PROPS & DISSES

By on April 14, 2015

Wildlife woes 

DISSTongueJackson, Wyoming – Spring is the roughest time for wildlife. Ungulates are weak, but still calving and fawning. Carnivores are hungry after a long winter of slim pickings. Omnivores, those that hibernate, are grouchy and hungry, too. Migrating birds and most every creature battles Wyoming’s unpredictable spring – warm and sunny one day, cold and snowy the next.

It’s a good time to remind ourselves of the challenges we face as a community. With a collective voice we declare habitat preservation and wildlife to be our top priority. It’s time to start doing the heavy lifting required and put our money where are mouths are.

This community’s appetite for the real sacrifices it will take to preserve open space and protect our wildlife needs to be put to the test. And now. It will take money. It will take saying “no” to development and developers in many places. Preserving wild Wyoming often runs in direct opposition to news items that normally give us glee. “Deplanements up at the airport,” “Sales tax revenue on the rise,” and “Building permits rebounding” are headlines that give us comfort but to everything with hair, hide, feathers and scales, they are of little solace.

We say we are for them but we make pitifully small gestures to ensure we don’t run them over on our roads. We say we are for them because they are the soul of our economic driver (tourism) while we artificially feed them, shoot them when they overpopulate, and collect their body parts for auction. We say we are for them because they represent the last and best of the Old West, yet we gouge out chunks of their habitat and bottle up their migration routes with the first and best of the shiny New West.

Saying that we care doesn’t make it so. It takes action. Choosing to support wildlife might mean hard realities we are not prepared to face. Certainly no politician is. Affordable housing, economic growth, and attracting a more diverse social base are just some of the valley’s pursuits that don’t often run in harmony with wildlife and its habitat. Every decision made in Teton County has to come from a place of protecting what we cherish. The first question we should ask ourselves is: Does this help or harm our wildlife?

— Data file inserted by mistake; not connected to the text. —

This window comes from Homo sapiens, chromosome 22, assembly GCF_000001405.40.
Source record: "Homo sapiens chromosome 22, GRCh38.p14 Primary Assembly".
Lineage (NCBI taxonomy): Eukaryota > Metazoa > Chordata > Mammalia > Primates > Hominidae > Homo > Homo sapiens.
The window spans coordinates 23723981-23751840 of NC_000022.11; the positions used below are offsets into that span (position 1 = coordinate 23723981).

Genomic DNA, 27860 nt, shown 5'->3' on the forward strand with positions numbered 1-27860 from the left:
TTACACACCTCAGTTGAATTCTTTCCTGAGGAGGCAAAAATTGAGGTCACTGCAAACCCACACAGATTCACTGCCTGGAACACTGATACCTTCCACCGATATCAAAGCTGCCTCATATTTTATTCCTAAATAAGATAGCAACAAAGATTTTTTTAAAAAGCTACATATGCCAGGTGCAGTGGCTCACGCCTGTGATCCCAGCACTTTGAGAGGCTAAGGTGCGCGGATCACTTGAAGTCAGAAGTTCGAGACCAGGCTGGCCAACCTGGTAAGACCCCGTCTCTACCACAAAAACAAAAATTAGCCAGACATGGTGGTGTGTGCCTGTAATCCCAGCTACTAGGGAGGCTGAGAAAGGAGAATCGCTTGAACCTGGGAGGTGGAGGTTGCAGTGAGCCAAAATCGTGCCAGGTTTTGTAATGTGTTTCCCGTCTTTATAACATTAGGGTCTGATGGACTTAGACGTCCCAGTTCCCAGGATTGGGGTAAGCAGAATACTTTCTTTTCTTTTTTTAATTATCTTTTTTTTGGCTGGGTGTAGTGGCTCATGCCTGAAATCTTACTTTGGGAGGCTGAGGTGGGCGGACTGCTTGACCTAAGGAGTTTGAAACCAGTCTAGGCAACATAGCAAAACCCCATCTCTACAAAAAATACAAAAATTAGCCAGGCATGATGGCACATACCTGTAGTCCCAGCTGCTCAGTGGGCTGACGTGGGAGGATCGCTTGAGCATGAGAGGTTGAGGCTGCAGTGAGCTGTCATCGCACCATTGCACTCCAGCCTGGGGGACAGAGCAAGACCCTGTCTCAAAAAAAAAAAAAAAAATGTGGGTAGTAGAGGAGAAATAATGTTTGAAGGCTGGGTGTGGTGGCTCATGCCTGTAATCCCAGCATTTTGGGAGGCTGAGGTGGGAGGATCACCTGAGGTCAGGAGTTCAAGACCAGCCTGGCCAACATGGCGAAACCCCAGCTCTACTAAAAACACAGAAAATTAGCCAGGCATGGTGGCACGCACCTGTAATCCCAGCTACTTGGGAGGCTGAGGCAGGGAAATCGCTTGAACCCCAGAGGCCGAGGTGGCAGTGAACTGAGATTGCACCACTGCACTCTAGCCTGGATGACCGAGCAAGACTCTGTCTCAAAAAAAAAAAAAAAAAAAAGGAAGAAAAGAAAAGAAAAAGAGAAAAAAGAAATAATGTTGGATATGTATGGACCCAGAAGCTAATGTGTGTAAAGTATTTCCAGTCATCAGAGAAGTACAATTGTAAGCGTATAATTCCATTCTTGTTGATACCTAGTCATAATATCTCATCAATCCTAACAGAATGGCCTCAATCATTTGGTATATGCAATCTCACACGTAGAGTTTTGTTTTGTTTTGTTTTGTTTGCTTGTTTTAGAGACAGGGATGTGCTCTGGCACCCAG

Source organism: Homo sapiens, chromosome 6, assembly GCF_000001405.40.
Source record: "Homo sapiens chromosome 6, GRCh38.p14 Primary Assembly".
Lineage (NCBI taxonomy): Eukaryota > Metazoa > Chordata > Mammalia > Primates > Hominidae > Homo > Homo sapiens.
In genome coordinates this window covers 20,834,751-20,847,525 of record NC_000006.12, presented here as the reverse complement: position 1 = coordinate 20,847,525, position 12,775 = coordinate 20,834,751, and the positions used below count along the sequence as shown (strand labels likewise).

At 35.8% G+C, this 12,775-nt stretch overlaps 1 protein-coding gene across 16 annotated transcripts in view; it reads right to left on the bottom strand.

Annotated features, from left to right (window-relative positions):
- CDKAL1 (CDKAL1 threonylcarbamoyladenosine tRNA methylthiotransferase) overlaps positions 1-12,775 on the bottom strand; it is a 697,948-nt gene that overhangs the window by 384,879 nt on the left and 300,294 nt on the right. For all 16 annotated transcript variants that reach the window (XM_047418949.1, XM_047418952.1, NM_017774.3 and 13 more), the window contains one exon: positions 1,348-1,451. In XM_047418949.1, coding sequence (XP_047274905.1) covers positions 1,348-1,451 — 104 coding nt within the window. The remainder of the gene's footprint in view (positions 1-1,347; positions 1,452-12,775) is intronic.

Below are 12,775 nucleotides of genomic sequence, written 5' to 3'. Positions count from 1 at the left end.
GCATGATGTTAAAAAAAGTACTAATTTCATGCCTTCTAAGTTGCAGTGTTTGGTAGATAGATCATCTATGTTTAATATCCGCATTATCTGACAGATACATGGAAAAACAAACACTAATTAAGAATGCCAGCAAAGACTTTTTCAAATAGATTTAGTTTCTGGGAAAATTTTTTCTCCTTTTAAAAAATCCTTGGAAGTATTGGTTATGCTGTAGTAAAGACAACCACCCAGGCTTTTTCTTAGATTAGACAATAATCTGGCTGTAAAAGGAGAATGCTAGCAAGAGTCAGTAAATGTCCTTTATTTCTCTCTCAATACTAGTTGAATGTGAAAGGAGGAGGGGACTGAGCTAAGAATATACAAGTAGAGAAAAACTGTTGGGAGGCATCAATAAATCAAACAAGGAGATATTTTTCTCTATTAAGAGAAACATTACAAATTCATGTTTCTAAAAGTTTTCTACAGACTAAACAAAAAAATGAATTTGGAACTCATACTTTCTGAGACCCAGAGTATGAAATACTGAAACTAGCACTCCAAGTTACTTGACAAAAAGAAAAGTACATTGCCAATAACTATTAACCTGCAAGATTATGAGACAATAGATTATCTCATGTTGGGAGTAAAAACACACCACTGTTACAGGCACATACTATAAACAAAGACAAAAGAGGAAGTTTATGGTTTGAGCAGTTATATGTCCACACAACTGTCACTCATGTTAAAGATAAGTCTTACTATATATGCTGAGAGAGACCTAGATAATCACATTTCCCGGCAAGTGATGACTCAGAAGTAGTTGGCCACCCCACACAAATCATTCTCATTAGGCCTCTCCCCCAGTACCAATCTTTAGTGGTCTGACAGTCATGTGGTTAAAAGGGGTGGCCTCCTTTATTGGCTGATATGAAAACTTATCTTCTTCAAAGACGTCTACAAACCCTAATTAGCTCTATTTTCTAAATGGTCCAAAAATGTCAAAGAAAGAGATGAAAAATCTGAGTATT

Claiming wildlife is priority one means we need to start there in every dialogue. Too often it’s a bullet-point far down the list. It’s time to fish or cut bait, put up or shut up, shit or get off the pot — pick your colloquialism. All around the world we’ve buried wild creatures beneath our egos, money and cement. Soon, very soon, we will experience nature and its animals in zoos only, or maybe on the Animal Planet reruns. While we are so busy being “green” in Jackson Hole, let’s remember to be “brown” as well.

Artistic license to spend 

DISSTongueI may be alone on this one, but I have public art fatigue.

After 45 minutes of internet research, I am unclear on exactly what Jackson Hole Public Art is. It doesn’t seem to be a nonprofit and it doesn’t appear to be a government entity, yet the town solicits board vacancies and appoints members. Jackson Hole Public Art certainly turns to the town when it needs money. Its latest request is for matching funds for a $400,000 dress up of North Cache.

It’s not all JH Public Art either. It’s the idea that some forces are at work in Jackson to make this the new Taos, New Mexico.

JHPA’s mission statement reads: Jackson Hole Public Art forges partnerships for the integration of art into any environment, to inspire lasting cultural, educational and economic benefits.

But our environment IS art. A classic example of the silliness of some public art displays is the redundancy of a painting of the Tetons obscuring a view of the Tetons, or a moose bronze spooking an actual moose.

Now the Town of Jackson is considering whether to give a California firm $60,000 to install art exhibits at the Home Ranch Welcome Center bathroom. (Doesn’t bathroom art kind of take care of itself?) Actually, Gizmo Art Productions of San Francisco wouldn’t so much install the art for that amount, they would simply “produce” it. The real work would be done by anyone caring to respond to a bid request put out by the town two months ago. To date, no one has.

We are still trying to balance a budget. How about more banking and less Banksy? More public works less public art. Most people don’t give a rat’s ass if there is a painting of a rat’s ass that’s getting wet from a sewer line break when they can’t flush their toilet or brush their teeth.

Maybe I just don’t “get” art. Maybe I’m a grouch. But should taxpayers really have to fork over money to see someone’s interpretation of a Dali-esque grizzly bear on acid? It’s a distraction from all the natural beauty that surrounds us.

PHOTO CUTLINE: Loving wildlife by the ton. (Photo credit: Sportsmanguide.com)


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